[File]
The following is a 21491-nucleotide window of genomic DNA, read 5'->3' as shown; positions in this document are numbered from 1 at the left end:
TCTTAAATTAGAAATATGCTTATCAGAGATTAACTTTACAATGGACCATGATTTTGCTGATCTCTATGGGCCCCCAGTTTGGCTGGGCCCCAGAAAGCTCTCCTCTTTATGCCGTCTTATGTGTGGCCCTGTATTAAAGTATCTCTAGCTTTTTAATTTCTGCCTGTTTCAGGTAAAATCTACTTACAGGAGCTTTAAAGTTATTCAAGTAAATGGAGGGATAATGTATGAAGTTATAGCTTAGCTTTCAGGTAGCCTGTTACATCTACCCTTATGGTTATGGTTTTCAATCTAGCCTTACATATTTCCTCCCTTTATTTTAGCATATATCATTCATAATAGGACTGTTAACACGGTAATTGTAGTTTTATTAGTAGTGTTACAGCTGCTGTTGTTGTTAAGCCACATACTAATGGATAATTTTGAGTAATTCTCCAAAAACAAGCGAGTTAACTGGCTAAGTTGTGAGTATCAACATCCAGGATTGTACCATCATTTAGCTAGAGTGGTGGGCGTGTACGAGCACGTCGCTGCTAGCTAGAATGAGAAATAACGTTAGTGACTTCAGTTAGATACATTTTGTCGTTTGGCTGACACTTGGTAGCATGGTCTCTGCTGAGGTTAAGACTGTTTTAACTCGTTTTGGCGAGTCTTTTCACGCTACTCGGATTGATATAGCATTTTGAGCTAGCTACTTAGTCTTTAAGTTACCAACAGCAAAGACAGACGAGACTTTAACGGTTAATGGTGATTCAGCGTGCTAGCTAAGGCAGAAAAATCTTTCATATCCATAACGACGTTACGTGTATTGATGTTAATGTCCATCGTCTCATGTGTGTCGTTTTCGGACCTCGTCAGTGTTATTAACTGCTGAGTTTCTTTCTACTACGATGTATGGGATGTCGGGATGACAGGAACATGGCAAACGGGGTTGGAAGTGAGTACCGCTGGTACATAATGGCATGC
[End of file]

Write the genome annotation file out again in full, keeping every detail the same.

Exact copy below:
The following is a 21491-nucleotide window of genomic DNA, read 5'->3' as shown; positions in this document are numbered from 1 at the left end:
TCTTAAATTAGAAATATGCTTATCAGAGATTAACTTTACAATGGACCATGATTTTGCTGATCTCTATGGGCCCCCAGTTTGGCTGGGCCCCAGAAAGCTCTCCTCTTTATGCCGTCTTATGTGTGGCCCTGTATTAAAGTATCTCTAGCTTTTTAATTTCTGCCTGTTTCAGGTAAAATCTACTTACAGGAGCTTTAAAGTTATTCAAGTAAATGGAGGGATAATGTATGAAGTTATAGCTTAGCTTTCAGGTAGCCTGTTACATCTACCCTTATGGTTATGGTTTTCAATCTAGCCTTACATATTTCCTCCCTTTATTTTAGCATATATCATTCATAATAGGACTGTTAACACGGTAATTGTAGTTTTATTAGTAGTGTTACAGCTGCTGTTGTTGTTAAGCCACATACTAATGGATAATTTTGAGTAATTCTCCAAAAACAAGCGAGTTAACTGGCTAAGTTGTGAGTATCAACATCCAGGATTGTACCATCATTTAGCTAGAGTGGTGGGCGTGTACGAGCACGTCGCTGCTAGCTAGAATGAGAAATAACGTTAGTGACTTCAGTTAGATACATTTTGTCGTTTGGCTGACACTTGGTAGCATGGTCTCTGCTGAGGTTAAGACTGTTTTAACTCGTTTTGGCGAGTCTTTTCACGCTACTCGGATTGATATAGCATTTTGAGCTAGCTACTTAGTCTTTAAGTTACCAACAGCAAAGACAGACGAGACTTTAACGGTTAATGGTGATTCAGCGTGCTAGCTAAGGCAGAAAAATCTTTCATATCCATAACGACGTTACGTGTATTGATGTTAATGTCCATCGTCTCATGTGTGTCGTTTTCGGACCTCGTCAGTGTTATTAACTGCTGAGTTTCTTTCTACTACGATGTATGGGATGTCGGGATGACAGGAACATGGCAAACGGGGTTGGAAGTGAGTACCGCTGGTACATAATGGCATGC